As applications are moving towards more challenging requirements, such as higher quality video or more immediate calculations, mobile hardware must be chugged along to keep up, and battery power is depleted much more easily.
This implies that testing procedures should wherever possible, account for power consumption, especially for highly demanding tasks that the application may be worthy of.
The capacity (or inability, as the case may be) for users to communicate easily and reliably with the application is one of the most important components of any well-designed and well-tested application. This is especially important for apps running on mobile devices that show a relatively small and therefore restricted amount of screen real estate to correctly display all relevant information, but provide a readily available interface through which the user interacts with the app.
It is important to analyze the size and dimensions of interactive elements when conducting testing for mobile device applications and to ensure proper readability of both text and graphical elements that the user will need to analyze.
Internationalization, or i18n for short, is a practice of development that enables the application to be used across different languages and cultures. Ideally, proper i18n accounts for variations in the app in written translations and focuses on various geographical characteristics, such as locale, time zones, and even canonical equivalences.
Proper i18n testing should not only assess accurate written translations, but also search for spacing and formats that need to be correctly adapted from left-to-right, right-to-left, and top-to-bottom for languages written.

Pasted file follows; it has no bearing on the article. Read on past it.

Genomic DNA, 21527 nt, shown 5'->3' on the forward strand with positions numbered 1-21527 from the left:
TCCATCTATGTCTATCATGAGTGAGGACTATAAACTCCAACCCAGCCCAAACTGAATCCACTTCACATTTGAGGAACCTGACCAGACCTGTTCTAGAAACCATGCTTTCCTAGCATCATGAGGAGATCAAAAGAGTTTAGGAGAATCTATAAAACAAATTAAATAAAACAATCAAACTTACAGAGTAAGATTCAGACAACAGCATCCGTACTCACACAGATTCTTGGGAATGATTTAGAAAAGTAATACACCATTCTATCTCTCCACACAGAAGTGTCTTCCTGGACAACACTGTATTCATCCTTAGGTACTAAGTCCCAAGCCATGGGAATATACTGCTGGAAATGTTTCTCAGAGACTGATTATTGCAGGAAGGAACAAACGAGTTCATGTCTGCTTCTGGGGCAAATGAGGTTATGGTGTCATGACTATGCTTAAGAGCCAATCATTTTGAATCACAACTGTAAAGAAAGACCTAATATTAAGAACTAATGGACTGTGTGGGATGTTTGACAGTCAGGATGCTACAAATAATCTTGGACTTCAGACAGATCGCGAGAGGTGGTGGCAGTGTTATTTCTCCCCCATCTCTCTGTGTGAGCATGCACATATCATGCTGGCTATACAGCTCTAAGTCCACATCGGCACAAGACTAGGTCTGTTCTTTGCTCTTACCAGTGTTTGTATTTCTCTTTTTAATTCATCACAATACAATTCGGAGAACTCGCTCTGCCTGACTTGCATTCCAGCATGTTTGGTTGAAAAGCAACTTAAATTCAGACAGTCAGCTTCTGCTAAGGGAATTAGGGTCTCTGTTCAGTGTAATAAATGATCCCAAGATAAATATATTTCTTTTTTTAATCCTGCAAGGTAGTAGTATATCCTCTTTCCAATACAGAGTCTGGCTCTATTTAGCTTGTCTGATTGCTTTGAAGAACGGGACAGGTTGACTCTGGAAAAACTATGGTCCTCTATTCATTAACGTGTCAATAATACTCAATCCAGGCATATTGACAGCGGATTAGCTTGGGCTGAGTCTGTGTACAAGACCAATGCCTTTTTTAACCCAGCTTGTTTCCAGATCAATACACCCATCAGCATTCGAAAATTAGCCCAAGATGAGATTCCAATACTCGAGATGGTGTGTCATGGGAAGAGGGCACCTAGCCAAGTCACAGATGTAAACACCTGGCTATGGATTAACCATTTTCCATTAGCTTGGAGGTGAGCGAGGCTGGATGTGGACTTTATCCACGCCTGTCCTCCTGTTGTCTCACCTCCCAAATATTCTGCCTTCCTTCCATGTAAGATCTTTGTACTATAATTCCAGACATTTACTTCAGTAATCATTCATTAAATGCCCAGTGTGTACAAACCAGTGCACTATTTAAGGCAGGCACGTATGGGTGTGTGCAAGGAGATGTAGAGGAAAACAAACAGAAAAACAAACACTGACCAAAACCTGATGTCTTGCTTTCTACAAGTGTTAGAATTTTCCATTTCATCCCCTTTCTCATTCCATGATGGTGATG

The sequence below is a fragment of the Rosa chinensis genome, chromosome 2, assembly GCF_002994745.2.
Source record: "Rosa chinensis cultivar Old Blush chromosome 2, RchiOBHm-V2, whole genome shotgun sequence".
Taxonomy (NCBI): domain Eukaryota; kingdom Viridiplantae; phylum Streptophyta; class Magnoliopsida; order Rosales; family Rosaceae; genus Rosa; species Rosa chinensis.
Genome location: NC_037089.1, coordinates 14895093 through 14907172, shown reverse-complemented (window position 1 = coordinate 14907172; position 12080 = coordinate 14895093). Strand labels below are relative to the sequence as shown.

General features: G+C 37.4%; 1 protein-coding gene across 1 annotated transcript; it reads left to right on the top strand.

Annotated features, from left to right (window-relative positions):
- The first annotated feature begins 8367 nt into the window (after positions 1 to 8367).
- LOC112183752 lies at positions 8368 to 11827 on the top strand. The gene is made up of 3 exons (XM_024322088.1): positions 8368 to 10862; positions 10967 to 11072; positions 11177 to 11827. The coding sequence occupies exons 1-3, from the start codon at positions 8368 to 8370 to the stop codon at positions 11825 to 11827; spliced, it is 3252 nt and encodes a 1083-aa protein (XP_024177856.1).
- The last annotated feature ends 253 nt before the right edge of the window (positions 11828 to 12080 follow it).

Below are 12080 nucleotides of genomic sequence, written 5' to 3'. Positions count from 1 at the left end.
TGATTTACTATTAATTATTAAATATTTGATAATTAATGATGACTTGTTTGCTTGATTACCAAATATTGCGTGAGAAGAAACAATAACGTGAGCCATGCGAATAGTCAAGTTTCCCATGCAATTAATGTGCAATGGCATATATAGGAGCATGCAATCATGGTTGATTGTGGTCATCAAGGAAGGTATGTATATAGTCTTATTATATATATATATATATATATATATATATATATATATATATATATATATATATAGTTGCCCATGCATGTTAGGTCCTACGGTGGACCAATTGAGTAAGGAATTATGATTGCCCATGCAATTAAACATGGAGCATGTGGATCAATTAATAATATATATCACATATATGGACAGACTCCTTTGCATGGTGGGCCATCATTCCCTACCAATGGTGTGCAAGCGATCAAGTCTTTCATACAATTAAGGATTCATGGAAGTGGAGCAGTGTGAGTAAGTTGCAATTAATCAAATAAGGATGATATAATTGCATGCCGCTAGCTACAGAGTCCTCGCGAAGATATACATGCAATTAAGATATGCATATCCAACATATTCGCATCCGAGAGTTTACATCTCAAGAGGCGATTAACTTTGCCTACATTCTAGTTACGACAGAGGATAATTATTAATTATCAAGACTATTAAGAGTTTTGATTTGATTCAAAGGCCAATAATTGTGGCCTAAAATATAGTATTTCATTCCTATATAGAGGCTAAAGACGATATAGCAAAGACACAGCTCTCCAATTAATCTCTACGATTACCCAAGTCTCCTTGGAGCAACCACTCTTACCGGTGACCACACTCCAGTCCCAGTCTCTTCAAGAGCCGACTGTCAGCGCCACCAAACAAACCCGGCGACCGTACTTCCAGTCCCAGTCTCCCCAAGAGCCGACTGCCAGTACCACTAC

7. Device Configurations
Most modern mobile device based testing approaches allow dozens of device-specific settings to be accessed: everything from network connectivity and airplane mode to screen rotation and notification and location awareness. Open the settings screen on your phone right now and count how many unique device settings are available if you’ve never taken the time—you might be shocked at the sheer number, most of which you likely never use.
The problem for testers, however, is that any or all of these system settings can and will be modified at any time while your specific application is in operation, whether it is released, closed, or otherwise tampered with in any way.
Another difficulty is identifying and managing the location-based details that your application can need to use, depending on where the user is located, for proper mobile application growth.
The most daily usage of such modern mobile features are GPS systems, but a wide variety of apps now use destination algorithms to provide real-time information about the environment of the user or to provide warnings to other nearby users of the same app.
Testers should ensure that any position-dependent features are adequately checked by simulation methods that simulate location changes on the system itself or take a device to various locations physically and measure the outcomes.
The above post is an expansion to the learners, where the goal was to illustrate explicitly the real-time challenges for the Mobile Testing environment and to provide a comparison matrix of these solutions to help the tester make an informed choice about the method and answer to their mobile test needs.